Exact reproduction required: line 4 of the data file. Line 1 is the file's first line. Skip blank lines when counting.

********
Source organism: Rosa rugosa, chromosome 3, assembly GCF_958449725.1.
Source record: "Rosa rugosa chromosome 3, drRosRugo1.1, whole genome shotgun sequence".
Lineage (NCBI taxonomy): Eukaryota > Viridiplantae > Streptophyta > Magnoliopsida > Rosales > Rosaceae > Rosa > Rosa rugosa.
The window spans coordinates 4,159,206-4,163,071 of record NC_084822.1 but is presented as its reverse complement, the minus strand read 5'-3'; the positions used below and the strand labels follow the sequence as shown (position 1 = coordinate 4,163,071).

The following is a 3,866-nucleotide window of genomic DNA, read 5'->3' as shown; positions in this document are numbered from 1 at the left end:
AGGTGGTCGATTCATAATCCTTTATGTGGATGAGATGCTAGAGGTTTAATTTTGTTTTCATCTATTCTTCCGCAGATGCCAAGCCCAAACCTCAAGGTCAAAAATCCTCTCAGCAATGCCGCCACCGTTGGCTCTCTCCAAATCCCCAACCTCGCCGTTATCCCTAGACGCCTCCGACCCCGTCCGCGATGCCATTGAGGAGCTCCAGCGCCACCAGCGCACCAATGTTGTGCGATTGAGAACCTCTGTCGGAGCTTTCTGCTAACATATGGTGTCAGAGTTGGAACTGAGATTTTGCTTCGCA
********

The window spans coordinates 4,159,206-4,163,071 of record NC_084822.1 but is presented as its reverse complement, the minus strand read 5'-3'; the positions used below and the strand labels follow the sequence as shown (position 1 = coordinate 4,163,071).